Fury at Facebook online casinos: Social network is 'tempting young to gamble' with new betting gamesCritics say the deal with gaming group 888 will create 'tomorrow's generation of problem gamblers'Users will be able to place bets of up to 500 on Las Vegas-style slot machines
Experts warn the deal could cause 'the floodgates to open' as more gaming companies utilise social network sites
23:16 GMT, 12 December 2012
Facebook has been accused of creating ‘tomorrow’s generation of problem gamblers’ by rolling out real money casino games.
Under a lucrative deal with online gaming company 888, the social networking giant will offer Las Vegas-style slot machines and games such as roulette and blackjack.
The move heralds a major expansion of its gambling sites.
Casino games: Facebook has been accused of creating the next generation of gamblers through its real money games (file picture)
Campaigners criticised Facebook's first gambling app launch amid concerns that young people would be exposed
Gamers will be able to place up to 500 on bets using a credit or debit card with promises of jackpots worth tens of thousands of pounds.
These will only be available in the UK, where gaming laws are more relaxed than in the US. Both Facebook and 888 insist they have safeguards to prevent minors from accessing the games.
These include checking the credit card details used against both their Facebook profile and the electoral register.
But there is nothing to stop children logging on to parents’ accounts and using card details already stored on the family computer. Already, Facebook users as young as 13 can use virtual slot machines on the website to win ‘credits’ – which have no monetary value.
But as soon as they turn 18, millions of children who use the social networking site will be bombarded with adverts for real money gambling games.
Facebook has three million UK users aged between 13 and 17. But a further one million are thought to be under 13 and pretending to be older.
Any of these could already be playing the ‘free’ slot and bingo games – which critics say form gambling habits because they simulate the thrill of hitting the jackpot.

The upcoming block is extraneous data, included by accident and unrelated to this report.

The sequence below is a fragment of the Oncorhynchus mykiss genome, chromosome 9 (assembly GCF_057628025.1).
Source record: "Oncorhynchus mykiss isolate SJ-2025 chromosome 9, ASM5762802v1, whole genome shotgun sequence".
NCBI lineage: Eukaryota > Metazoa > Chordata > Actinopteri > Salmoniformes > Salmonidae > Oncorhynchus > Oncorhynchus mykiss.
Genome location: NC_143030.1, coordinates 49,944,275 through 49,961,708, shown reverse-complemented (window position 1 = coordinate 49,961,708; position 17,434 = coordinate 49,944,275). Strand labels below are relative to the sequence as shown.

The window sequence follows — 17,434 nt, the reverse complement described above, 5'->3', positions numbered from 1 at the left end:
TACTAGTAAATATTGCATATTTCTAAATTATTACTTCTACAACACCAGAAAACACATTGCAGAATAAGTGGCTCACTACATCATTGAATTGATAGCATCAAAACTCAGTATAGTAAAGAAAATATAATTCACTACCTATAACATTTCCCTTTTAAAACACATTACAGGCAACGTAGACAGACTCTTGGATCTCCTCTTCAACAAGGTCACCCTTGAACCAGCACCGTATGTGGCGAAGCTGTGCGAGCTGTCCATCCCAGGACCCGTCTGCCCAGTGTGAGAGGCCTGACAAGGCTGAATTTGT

More than a million people are already signed up to play 888’s free bingo game Bingo Island – although not all of these are UK based. They have to pay for online credits to play, but cannot win any real money back.
Concern: Critics worry users, including children using parents credit card details, will get hooked on the casino-style games
Excited: The chief operating company of 888 said there is a 'significant audience' for the games and under 18s would be prevented from seeing them
Yesterday 888 launched its first real
money bingo application, with promises to roll out casino games. Critics
fear many will be attracted to the new games to try to win money back,
after experiencing the unrealistic odds offered on the free versions.
win virtually every time you play one of the free games,’ said Mark
Griffiths, professor of gambling studies at Nottingham Trent University.
‘Research has shown again and again
that one of the biggest factors in developing problem gambling is
playing free games online first. These children and teenagers today are
the problem gamblers of tomorrow.’
warned the deal with 888 could cause ‘the floodgates to open’ as
gambling companies dive into the social media frenzy to make money. It
is thought Facebook will take a 30 per cent cut of all bets placed.
In August, Facebook launched its first ‘real money’ gambling game with Bingo Friendzy, which offers bingo and slot machines. But the deal, done with Gamesys Group, is relatively small compared with the potential influx of gambling giants who could queue up to join Facebook if the venture proves to be profitable.
Itai Frieberger, chief operating officer of 888, said: ‘Our Facebook play for fun offerings have found a significant audience, and we are very excited by the opportunity real money gaming on Facebook provides.’ He said the company would prevent users who are under 18 on Facebook from even seeing the games.
A spokesman for Facebook said Bingo Friendzy players are subject to ‘strict account acceptance controls verifying their identity, and that they are over 18 and located in the UK.’ Gambling will not be promoted to Facebook members registered as under 18, it added.